There is an old quote that says:
“Holding onto anger, bitterness, revenge and unforgiveness is like taking poison and waiting for the other person to die.”
While there is no general consensus on the origin of this quote, it is brilliant in its description of the human experience of unforgiveness. The words ring true to anyone who has ever struggled with anger, resentment, or unforgiveness, and the insight it provides can lead us to important truths about ourselves.
As anyone who has experienced deep-seated unforgiveness can attest, it brings about an immense burden in our lives. Unforgiveness is something we haul around with us like a scar we are unwilling to let heal. The more we fester in resentment and unforgiveness, the more we pick at the wound and prevent its healing. Eventually we become completely controlled by these emotions and our freedom is compromised. We poison ourselves. We are no longer able to build relationships without fear of betrayal. We have difficulty trusting, and we become wary of the intentions of others.
Sometimes the person we need to forgive is ourselves. We all make mistakes, and sometimes these mistakes can have lasting or even permanent consequences. This too can become damaging to our psyche and our ability to form healthy relationships with others.
No matter who the person is we need to forgive, I’m going to offer four tips for proceeding with the process. But before we get started, I should offer a brief description of what forgiveness is and what it is not.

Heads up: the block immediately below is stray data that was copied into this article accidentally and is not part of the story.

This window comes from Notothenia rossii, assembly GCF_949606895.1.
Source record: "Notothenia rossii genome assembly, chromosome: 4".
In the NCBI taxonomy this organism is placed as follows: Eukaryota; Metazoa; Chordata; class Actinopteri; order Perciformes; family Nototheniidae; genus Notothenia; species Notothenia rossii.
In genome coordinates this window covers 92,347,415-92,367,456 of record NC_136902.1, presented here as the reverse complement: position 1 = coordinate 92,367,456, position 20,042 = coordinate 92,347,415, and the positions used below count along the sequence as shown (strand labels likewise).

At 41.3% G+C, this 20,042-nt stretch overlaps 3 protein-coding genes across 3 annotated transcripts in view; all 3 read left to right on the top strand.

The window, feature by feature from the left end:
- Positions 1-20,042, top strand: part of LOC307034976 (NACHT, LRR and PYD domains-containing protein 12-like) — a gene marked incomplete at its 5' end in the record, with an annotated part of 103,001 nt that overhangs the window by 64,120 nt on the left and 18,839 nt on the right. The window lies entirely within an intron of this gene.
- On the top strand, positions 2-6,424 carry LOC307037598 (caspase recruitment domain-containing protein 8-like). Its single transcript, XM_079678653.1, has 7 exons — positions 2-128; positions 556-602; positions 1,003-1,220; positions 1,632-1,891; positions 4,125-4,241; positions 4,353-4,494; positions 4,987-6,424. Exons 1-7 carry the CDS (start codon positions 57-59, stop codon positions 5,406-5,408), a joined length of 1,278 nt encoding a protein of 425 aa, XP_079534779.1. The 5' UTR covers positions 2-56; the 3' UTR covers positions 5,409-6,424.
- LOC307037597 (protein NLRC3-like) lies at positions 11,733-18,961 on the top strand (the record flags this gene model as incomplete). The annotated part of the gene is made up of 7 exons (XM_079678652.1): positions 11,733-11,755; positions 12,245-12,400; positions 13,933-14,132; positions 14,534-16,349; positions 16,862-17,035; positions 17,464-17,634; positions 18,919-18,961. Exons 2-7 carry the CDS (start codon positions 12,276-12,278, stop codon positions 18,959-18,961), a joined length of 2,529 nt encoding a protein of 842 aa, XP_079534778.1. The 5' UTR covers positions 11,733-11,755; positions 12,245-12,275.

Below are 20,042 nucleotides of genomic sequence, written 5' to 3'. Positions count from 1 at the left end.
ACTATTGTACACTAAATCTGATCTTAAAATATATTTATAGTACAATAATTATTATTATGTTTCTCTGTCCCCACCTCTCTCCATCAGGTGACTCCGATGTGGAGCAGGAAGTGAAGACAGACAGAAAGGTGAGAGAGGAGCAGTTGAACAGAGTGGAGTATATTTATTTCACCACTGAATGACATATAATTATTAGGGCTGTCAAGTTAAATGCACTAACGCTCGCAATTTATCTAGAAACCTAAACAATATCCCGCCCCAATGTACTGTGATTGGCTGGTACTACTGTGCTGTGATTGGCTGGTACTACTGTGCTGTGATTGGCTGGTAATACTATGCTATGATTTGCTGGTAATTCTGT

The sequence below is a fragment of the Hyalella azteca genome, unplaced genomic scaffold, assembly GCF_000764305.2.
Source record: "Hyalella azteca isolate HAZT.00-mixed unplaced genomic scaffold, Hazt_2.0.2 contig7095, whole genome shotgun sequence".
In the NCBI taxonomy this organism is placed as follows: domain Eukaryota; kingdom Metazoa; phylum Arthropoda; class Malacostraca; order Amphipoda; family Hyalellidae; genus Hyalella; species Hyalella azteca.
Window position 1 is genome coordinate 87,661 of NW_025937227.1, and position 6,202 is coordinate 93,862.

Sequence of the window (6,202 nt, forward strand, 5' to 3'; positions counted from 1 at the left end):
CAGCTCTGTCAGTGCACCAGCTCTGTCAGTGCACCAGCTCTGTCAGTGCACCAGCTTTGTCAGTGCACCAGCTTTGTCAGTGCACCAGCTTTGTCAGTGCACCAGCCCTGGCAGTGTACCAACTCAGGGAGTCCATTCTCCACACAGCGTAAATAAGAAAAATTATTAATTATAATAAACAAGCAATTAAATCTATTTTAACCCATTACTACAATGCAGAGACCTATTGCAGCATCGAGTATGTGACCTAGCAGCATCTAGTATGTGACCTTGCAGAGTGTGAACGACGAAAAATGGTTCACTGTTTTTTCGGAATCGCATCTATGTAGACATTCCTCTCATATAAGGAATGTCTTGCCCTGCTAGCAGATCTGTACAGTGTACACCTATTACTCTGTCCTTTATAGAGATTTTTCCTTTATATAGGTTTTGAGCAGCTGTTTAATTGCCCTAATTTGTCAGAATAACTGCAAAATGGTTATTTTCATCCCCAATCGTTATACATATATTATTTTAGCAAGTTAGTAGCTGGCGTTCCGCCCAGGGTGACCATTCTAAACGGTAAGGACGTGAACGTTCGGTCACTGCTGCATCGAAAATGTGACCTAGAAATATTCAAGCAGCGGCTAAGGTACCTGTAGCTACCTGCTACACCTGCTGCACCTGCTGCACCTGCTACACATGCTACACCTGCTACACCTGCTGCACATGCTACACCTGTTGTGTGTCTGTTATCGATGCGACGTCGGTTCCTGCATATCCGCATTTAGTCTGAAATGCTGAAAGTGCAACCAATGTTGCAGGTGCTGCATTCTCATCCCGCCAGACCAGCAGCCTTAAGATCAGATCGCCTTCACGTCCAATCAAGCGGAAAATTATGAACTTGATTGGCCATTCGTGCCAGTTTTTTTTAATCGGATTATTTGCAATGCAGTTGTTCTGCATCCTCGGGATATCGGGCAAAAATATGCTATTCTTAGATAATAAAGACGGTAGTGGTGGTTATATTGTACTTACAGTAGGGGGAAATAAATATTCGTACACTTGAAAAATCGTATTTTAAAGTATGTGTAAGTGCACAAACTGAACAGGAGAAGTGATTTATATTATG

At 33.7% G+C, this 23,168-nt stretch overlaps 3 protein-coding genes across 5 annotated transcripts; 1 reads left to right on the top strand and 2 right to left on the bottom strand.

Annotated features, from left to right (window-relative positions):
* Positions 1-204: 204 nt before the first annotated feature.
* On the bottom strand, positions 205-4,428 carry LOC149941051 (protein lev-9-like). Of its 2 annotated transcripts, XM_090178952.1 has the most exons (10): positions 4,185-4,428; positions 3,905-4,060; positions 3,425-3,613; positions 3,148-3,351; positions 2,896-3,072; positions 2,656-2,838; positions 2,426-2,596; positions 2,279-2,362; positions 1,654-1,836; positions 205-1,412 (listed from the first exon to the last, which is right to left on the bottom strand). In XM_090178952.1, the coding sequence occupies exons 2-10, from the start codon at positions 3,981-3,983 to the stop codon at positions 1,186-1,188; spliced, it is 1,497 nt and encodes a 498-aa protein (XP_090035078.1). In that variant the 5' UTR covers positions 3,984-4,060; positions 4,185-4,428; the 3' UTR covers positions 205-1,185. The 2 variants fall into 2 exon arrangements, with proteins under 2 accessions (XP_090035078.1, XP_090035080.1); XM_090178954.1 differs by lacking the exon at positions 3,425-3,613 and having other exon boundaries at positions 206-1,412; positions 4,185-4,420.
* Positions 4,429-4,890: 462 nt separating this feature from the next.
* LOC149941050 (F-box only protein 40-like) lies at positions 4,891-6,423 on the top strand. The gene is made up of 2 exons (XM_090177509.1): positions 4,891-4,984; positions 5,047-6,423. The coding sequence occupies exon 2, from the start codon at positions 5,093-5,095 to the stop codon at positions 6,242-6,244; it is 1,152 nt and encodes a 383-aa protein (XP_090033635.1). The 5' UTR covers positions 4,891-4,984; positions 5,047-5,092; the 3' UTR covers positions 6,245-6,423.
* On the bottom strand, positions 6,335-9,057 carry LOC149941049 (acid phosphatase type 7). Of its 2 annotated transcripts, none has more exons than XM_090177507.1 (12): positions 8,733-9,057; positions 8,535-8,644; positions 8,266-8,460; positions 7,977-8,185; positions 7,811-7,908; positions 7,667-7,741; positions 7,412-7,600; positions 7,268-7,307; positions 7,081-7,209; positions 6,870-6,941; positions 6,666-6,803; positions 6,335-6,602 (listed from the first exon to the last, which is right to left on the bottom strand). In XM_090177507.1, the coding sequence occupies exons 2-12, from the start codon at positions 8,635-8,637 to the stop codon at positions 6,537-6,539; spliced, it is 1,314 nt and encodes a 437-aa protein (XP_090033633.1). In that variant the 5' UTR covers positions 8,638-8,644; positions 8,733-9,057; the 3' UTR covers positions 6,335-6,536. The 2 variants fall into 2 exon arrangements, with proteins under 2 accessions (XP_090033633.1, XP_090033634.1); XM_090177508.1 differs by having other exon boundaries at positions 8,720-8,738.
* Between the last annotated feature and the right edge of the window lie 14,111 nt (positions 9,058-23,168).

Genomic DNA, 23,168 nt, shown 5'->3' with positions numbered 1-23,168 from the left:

Forgiveness can be defined as a conscious process of letting go of hurts, resentments, and thoughts of revenge toward an offender. It seeks to remove all negative emotions regarding the incident in consideration.
Now, what forgiveness is not.
First, forgiveness is not forgetting. To forgive someone does not mean that we need to forget what happened. Second, forgiveness is not condoning behavior. To forgive someone does not imply that we are okay with what he or she did to us, or what we did to someone else. Lastly, forgiveness is not reconciliation. To forgive someone does not necessitate that we allow the person back into our lives. In some cases, obviously, the person might still be a part of our lives. Such is the case with spouses, parents, co-workers, etc. In other cases, reconciling might be a really poor idea. Such is the case with incidents of abuse, domestic violence, and especially if doing so would pose a danger to one party or the other.
So now that we’ve got that out of the way, let’s get to our tips. Given that forgiveness is a process, these four tips can help us along the way to forgiveness and healing. These tips can also double as reminders when the process becomes difficult or when we feel like giving up.
1. We Need Forgiveness Because Nobody is Perfect
Our lives are made up of a series of relationships. We are children, spouses, parents, co-workers, neighbors, and more. These relationships often become part of our identity as persons and are critical to our overall well-being.
The problem, however, is that nobody is perfect, and therefore none of our relationships are perfect. We couldn’t very well expect that a bunch of imperfect people would have perfect relationships. So because we are all imperfect, our relationships are flawed, and we hurt each other. When we hurt each other, we need forgiveness.
Without forgiveness, our relationships with others suffer, and we suffer. Learning to embrace forgiveness can help restore the relationships that are so important to our identity and well-being.
2. Nobody Ever Healed From a Hurt By Ignoring It